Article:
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Weather and tide conditions meant that not all surveys were carried out to the same standards of coverage and accuracy. For example, it was not always possible to eliminate shadow areas, even by increasing the number of scan locations. This was due to time constraints for work on the platform due to strong onshore winds, adverse weather conditions (heavy rain) or lack of access to the platform, meaning the survey had to be carried out solely from the cliff top.

Another problem associated with scanning from the beach was caused by tripod stability issues due to wet sand washing away from the feet of the tripod, causing it to tilt. The vibration caused by the movement of the scanner itself could also cause the wet sand to liquefy. Attempts were made, with limited success, to solve this by using oversized tripod feet but ultimately the scans had to be re-oriented using ImAlign.

LiDAR scanning equipment on a wet beach
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Figure 6: keeping the equipment stable on a wet beach proved to be difficult! © BGS/UKRI.

Positional accuracy was of paramount importance for these surveys due to the lack of a fixed scan position. However, satellite drop-out was frequently encountered in the early years of the project. From 2005 onwards, a system using a base station that logged its position over the duration of the survey and sent radio updates to a rover unit was used.

Since 2010, the GNSS has utilised a telephone link to a UK-wide, real-time kinematic (RTK) network allowing live updates to be received by the unit directly, removing the need for a base station. During some surveys the telephone link has intermittently failed, due to the remote location or due to line usage at the time, therefore the base station method has been reverted to.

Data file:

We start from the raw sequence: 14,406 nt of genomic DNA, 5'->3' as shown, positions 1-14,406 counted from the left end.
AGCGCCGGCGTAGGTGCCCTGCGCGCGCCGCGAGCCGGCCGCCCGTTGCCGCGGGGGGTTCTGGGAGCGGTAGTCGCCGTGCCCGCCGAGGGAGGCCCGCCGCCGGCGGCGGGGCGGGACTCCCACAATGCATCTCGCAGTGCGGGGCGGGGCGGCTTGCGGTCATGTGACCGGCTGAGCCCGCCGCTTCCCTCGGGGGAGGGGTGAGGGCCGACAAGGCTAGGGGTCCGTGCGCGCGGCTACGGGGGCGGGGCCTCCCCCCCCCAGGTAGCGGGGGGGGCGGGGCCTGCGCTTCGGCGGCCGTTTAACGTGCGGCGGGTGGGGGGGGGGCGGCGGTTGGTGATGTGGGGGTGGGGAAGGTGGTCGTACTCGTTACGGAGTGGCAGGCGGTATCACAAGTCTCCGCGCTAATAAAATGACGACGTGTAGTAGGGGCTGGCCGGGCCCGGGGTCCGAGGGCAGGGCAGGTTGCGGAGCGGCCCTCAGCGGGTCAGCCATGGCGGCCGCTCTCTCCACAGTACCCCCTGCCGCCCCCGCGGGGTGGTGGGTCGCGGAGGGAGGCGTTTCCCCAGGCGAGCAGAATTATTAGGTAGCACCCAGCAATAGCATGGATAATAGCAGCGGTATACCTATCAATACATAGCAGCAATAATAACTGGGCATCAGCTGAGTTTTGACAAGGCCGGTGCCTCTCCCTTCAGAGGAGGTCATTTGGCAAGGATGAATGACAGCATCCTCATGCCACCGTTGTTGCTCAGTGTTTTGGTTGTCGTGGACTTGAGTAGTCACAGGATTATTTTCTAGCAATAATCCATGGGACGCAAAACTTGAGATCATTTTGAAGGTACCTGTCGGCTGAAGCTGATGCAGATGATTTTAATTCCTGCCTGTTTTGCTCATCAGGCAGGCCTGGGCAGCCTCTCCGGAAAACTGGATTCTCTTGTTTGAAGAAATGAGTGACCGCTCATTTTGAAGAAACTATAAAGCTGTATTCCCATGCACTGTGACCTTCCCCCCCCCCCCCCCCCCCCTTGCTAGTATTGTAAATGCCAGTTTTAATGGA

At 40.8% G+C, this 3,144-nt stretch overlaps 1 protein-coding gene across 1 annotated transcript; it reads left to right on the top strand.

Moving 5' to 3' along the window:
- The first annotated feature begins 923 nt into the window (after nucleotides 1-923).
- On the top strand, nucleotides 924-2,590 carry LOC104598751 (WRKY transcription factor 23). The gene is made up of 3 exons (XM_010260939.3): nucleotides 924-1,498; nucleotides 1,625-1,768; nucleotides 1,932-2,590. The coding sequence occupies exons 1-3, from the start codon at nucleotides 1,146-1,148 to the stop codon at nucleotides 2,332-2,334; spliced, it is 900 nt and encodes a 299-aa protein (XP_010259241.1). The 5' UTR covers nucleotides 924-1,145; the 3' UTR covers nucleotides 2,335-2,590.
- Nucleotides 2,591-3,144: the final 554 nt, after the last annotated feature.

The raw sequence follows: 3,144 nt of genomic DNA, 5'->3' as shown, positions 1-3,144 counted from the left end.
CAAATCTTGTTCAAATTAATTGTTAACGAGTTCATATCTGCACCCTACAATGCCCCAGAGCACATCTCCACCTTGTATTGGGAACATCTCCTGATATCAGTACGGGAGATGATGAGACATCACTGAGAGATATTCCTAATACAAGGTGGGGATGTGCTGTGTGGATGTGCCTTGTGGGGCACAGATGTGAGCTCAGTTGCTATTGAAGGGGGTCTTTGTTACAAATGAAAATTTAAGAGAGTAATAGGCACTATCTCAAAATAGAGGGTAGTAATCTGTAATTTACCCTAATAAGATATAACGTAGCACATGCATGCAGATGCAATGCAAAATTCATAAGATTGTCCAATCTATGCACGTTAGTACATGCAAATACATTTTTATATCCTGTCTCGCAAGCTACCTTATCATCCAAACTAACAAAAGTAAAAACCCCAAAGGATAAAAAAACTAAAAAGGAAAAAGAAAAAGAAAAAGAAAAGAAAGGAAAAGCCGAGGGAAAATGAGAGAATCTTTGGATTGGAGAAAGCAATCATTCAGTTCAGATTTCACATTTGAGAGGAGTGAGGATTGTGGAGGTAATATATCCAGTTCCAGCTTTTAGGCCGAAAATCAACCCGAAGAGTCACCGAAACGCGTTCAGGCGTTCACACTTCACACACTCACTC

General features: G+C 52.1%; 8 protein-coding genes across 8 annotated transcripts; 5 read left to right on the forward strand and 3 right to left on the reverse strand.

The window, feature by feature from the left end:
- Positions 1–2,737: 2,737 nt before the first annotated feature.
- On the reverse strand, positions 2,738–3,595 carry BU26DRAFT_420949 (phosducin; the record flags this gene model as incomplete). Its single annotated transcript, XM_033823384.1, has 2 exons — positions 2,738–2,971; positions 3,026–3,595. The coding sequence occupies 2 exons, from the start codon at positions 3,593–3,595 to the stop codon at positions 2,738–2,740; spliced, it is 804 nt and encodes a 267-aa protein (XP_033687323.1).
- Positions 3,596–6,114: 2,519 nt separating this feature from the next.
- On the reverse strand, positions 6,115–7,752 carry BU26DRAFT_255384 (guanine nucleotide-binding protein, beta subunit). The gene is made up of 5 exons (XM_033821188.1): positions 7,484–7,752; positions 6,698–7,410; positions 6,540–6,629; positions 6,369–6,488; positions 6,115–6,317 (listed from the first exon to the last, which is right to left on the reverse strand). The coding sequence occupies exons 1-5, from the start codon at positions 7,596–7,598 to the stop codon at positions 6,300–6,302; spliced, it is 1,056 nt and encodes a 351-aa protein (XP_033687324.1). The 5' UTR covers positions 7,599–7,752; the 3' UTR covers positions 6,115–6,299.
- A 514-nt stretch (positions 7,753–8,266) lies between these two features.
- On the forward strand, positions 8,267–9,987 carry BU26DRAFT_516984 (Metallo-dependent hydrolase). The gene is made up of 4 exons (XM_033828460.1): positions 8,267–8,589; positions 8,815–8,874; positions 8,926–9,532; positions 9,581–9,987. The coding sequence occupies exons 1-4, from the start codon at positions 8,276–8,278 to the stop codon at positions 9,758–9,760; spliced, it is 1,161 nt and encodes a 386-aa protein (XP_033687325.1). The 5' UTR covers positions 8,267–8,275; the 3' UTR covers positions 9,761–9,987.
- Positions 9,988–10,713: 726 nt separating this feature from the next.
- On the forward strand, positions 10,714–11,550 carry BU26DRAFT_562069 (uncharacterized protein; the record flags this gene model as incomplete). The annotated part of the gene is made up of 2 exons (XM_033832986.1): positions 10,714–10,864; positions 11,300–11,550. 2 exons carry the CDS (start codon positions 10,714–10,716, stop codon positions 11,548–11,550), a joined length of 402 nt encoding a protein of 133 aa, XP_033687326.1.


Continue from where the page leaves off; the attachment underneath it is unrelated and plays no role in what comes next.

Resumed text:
Since 2012, the utilisation of the Riegl VZ-1000, with its improved scan range of 1400 m, accuracy of ±8 mm, measurement rate of 62 000 points/second and high-resolution digital camera, has improved the quality and resolution of the scans, therefore the surfaces created from them have also improved considerably (Figure 7). Added to this is the improvement in the acquisition and pre-processing software (RiSCANPro; Infinity), the post-processing software (I-Site Studio; Cloud Compare) and the visualisation software (QT Modeler; Global Mapper; GeoVisionary) leading to improvements in the ability to visualise change more accurately and at better scales (Figure 8).

In 2018, BGS acquired a Leica Pegasus Backpack, a mobile mapping solution with five cameras, two LiDAR profilers and a triple-band GNSS and IMU (Figure 9). It has an accuracy of 20 mm, a measurement rate of 600 000 points/second and can scan as fast as you can walk. This has meant that we have been able to extend the survey area beyond the original 100 m section, taking in the adjacent bays and promontories.

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Figure 9: Pegasus backpack in use at Aldbrough. © BGS/UKRI.

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If you want to discover more then please contact Lee Jones.